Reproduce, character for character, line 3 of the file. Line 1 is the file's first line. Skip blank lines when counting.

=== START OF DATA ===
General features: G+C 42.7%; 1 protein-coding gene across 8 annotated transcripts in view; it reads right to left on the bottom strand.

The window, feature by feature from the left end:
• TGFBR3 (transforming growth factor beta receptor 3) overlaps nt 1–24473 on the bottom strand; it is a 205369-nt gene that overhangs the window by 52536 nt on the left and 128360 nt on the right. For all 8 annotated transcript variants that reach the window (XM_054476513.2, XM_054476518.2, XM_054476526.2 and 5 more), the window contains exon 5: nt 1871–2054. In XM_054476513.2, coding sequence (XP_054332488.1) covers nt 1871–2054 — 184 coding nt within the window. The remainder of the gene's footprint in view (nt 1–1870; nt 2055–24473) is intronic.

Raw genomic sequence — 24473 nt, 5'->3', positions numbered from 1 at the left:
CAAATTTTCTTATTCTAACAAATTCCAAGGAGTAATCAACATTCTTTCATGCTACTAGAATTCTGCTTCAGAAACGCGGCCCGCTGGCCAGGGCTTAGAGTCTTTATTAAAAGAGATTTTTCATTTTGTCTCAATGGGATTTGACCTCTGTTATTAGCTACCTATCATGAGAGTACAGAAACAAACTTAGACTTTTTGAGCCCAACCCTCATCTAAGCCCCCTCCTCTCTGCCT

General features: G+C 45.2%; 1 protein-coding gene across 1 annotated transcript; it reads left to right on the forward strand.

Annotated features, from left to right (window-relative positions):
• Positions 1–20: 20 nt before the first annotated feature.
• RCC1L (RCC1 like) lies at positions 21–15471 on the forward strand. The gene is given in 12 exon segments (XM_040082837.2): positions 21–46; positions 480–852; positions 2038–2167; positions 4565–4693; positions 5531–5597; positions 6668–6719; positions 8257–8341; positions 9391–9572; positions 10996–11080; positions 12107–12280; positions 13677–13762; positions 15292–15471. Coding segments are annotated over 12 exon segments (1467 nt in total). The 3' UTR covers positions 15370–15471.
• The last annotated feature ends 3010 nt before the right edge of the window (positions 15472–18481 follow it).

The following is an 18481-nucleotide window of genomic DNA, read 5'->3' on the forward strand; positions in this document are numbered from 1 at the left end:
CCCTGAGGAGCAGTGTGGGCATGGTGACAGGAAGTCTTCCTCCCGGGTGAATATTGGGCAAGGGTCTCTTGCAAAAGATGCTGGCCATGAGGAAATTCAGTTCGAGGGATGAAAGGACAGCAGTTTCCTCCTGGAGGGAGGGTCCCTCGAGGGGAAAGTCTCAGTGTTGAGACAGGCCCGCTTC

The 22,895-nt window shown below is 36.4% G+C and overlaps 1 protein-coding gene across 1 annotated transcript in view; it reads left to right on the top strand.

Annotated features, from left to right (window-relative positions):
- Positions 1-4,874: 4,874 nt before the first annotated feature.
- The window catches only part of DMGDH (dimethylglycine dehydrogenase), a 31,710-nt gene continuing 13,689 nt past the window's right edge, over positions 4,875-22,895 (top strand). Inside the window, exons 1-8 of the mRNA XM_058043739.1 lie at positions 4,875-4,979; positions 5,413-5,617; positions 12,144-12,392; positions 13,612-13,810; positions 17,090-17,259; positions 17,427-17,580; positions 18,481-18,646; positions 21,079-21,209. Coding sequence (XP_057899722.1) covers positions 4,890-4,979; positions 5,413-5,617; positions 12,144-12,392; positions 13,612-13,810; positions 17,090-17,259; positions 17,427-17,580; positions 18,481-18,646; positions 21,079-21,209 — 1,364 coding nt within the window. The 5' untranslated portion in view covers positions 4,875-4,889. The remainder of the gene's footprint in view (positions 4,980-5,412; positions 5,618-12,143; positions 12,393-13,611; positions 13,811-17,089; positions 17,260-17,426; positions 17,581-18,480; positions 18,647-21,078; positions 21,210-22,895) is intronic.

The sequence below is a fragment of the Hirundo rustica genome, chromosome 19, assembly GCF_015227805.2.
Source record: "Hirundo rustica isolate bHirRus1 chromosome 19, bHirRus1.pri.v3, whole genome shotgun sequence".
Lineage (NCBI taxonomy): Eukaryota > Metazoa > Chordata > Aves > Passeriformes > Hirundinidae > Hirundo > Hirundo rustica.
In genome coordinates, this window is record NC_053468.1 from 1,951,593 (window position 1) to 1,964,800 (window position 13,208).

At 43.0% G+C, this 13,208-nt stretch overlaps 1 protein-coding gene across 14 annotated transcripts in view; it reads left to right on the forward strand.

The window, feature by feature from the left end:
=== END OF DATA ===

• TGFBR3 (transforming growth factor beta receptor 3) overlaps nt 1–24473 on the bottom strand; it is a 205369-nt gene that overhangs the window by 52536 nt on the left and 128360 nt on the right. For all 8 annotated transcript variants that reach the window (XM_054476513.2, XM_054476518.2, XM_054476526.2 and 5 more), the window contains exon 5: nt 1871–2054. In XM_054476513.2, coding sequence (XP_054332488.1) covers nt 1871–2054 — 184 coding nt within the window. The remainder of the gene's footprint in view (nt 1–1870; nt 2055–24473) is intronic.